Lyonia ligustrina

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Common name: Maleberry[1], He-huckleberry[2]

Lyonia ligustrina
Lyonia ligustrinaSEF.jpg
Photo by the Southeastern Flora Database
Scientific classification
Kingdom: Plantae
Division: Magnoliophyta - Flowering plants
Class: Magnoliopsida - Dicots
Order: Ericales
Family: Ericaceae
Genus: Lyonia
Species: L. ligustrina
Binomial name
Lyonia ligustrina
Natural range of Lyonia ligustrina from USDA NRCS Plants Database.

Taxonomic Notes

Synonyms: Arsenococcus frondosus (Pursh) Small; Xolisma foliosiflora (Michaux) Small; Xolisma ligustrina (Linnaeus) Britton.[3]

Varieties: Lyonia ligustrina (Linnaeus) A.P. de Candolle var. foliosiflora (Michaux) Fernald; Lyonia ligustrina (Linnaeus) A.P. de Candolle var. ligustrina.[3]


L. ligustrina is a perennial shrub of the Ericaceae family native to North America.[1]


L. ligustrina var. foliosiflora ranges from southeast Virginia to central Florida, west to eastern Texas and eastern Oklahoma, and north to Tennessee and Arizona. Var. foliosiflora is the usual variety on the Coastal Plain. Lyonia ligustrina var. ligustrina ranges from southern Maine, southern New Hampshire, southern Vermont, southeastern New York, southern Ohio, West Virginia, and Kentucky, south to west-central South Carolina, northern Georgia, and northeastern Alabama. Var. ligustrina is the usual variety in the Mountains and Piedmont, but also extends into the Coastal Plains of North Carolina and South Carolina.[3]



L. ligustrina is found in pocosins, seepage bogs, mountain bogs, shrub balds, bottomlands, other moist to wet habitats, and "dry" exposed ridges at high elevations.[2] Specimens have been collected from wet woodland along streams, swampy woodland, pine flatwoods, cypress swamp, and low wet savanna.[4]

L. ligustrina increased its presence in response to soil disturbance by heavy silviculture in North Carolina longleaf pinewoods. It has shown regrowth in reestablished longleaf pine sites that were disturbed by these practices.[5]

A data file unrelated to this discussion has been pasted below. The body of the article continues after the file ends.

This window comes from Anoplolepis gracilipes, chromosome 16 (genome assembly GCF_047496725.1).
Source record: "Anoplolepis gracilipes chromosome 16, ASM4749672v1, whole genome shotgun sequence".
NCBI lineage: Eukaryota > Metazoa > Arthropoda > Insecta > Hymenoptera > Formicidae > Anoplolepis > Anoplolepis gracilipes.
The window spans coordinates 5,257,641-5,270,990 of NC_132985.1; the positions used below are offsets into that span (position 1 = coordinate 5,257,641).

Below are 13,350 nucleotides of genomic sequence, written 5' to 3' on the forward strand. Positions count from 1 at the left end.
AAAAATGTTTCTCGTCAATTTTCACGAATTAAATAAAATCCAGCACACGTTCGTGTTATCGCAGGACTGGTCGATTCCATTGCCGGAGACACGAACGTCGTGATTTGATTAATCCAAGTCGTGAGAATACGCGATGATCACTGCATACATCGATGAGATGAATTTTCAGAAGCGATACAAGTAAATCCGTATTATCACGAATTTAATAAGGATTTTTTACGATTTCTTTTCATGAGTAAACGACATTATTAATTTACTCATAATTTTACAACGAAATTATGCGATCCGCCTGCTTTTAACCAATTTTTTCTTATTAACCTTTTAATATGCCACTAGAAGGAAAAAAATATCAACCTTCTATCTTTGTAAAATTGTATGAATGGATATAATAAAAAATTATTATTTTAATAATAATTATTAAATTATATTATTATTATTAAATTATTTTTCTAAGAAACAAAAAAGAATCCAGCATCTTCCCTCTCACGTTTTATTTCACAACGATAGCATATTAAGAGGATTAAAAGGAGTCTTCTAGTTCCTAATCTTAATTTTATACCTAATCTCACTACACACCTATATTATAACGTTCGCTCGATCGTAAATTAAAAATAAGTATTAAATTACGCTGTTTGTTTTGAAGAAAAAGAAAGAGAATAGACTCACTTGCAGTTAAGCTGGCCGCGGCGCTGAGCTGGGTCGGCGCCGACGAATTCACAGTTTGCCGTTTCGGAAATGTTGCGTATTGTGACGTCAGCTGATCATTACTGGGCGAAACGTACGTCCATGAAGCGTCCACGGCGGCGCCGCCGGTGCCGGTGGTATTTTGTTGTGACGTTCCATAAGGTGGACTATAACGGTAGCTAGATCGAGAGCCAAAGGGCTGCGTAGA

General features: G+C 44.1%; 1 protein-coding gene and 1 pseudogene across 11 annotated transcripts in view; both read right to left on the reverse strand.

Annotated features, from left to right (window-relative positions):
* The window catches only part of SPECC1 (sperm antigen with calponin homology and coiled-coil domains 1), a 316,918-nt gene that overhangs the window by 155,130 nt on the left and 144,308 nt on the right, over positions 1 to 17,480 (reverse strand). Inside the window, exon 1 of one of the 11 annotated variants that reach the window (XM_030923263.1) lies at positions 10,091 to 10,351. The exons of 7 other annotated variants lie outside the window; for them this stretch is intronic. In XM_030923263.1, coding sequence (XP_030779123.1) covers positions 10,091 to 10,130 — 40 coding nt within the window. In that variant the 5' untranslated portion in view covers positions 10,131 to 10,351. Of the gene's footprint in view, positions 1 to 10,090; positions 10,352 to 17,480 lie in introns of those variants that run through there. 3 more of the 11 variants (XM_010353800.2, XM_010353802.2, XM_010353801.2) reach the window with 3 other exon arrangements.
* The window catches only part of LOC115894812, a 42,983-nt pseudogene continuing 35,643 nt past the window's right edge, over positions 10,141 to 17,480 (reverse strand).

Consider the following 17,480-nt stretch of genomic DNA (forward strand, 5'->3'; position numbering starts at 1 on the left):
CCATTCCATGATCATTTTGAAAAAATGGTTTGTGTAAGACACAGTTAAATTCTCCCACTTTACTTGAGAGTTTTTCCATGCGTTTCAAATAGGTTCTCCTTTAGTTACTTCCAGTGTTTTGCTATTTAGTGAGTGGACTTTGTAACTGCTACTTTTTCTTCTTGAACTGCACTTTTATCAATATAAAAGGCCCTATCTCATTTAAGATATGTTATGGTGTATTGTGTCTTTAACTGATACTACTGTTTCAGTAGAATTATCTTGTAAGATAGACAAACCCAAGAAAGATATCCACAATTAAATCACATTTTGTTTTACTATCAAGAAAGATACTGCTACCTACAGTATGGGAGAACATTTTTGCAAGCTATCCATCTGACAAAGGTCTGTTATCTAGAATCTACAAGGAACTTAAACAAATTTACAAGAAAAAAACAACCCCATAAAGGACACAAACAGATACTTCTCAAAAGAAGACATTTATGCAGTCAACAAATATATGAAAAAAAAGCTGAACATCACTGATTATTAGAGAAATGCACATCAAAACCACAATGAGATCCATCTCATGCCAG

L. ligustrina var. foliosiflora flowers from late April through June, and fruits from September through October. L. ligustrina var. ligustrina flowers from May through July and fruits from September through October.[3]

Fire ecology

Populations of Lyonia ligustrina have been known to persist through repeated annual burns.[6]


Lyonia ligustrina is visited by ground-nesting bees from the Andrenidae family (Andrena crataegi, A. kalmiae, A. mandibularis, A. nivalis, A. rufosignata and Perdita novaeangliae), bees from the Apidae family (Bombus citrinus, B. sandersoni, Epeolus ilicis, E. lanhami and Nomada cressonii), plasterer bees from the Colletes family (Colletes productus and Hylaeus sp.), sweat bees from the Halictidae family (Augochlorella aurata, Halictus rubicundus and Lasioglossum sp.) and melittid bees from the Melittidae family (Melitta melittoide).[7]

Conservation, cultivation, and restoration

L. ligustrina is listed as possibly extirpated by the Ohio Department of Natural Resources Division of Natural Areas and Preserves.[1]

Cultural use

Photo Gallery

References and notes

  1. 1.0 1.1 1.2 USDA Plant Database
  2. 2.0 2.1 Weakley, A. S. (2015). Flora of the Southern and Mid-Atlantic States. Chapel Hill, NC, University of North Carolina Herbarium.
  3. 3.0 3.1 3.2 3.3 Weakley, A.S. 2015. Flora of the southern and mid-atlantic states. Working Draft of 21 May 2015. University of North Carolina at Chapel Hill, Chapel Hill, North Carolina.
  4. URL: Last accessed: June 2018. Collectors: R.K. Godfrey, Angus Gholson, Wilson Baker, Cecil Slaughter, S.W. Leonard, Robert Simmons, Jim Bickner, R.D. Houk, Elmer Prichard, Mary Margaret Williams, Sidney McDaniel, R.A. Norris, R. Komarek, William Platt. States and counties: Florida (Liberty, Hamilton, Volusia, Wakulla, Jefferson, Orange, Lake, Marion, Walton, Polk, Taylor, Leon, Duval, Osceola, Santa Rosa, Washington) Georgia (Thomas)
  5. Cohen, S., R. Braham, and F. Sanchez. (2004). Seed Bank Viability in Disturbed Longleaf Pine Sites. Restoration Ecology 12(4):503-515.
  6. Platt, W.J., R. Carter, G. Nelson, W. Baker, S. Hermann, J. Kane, L. Anderson, M. Smith, K. Robertson. 2021. Unpublished species list of Wade Tract old-growth longleaf pine savanna, Thomasville, Georgia.
  7. [1]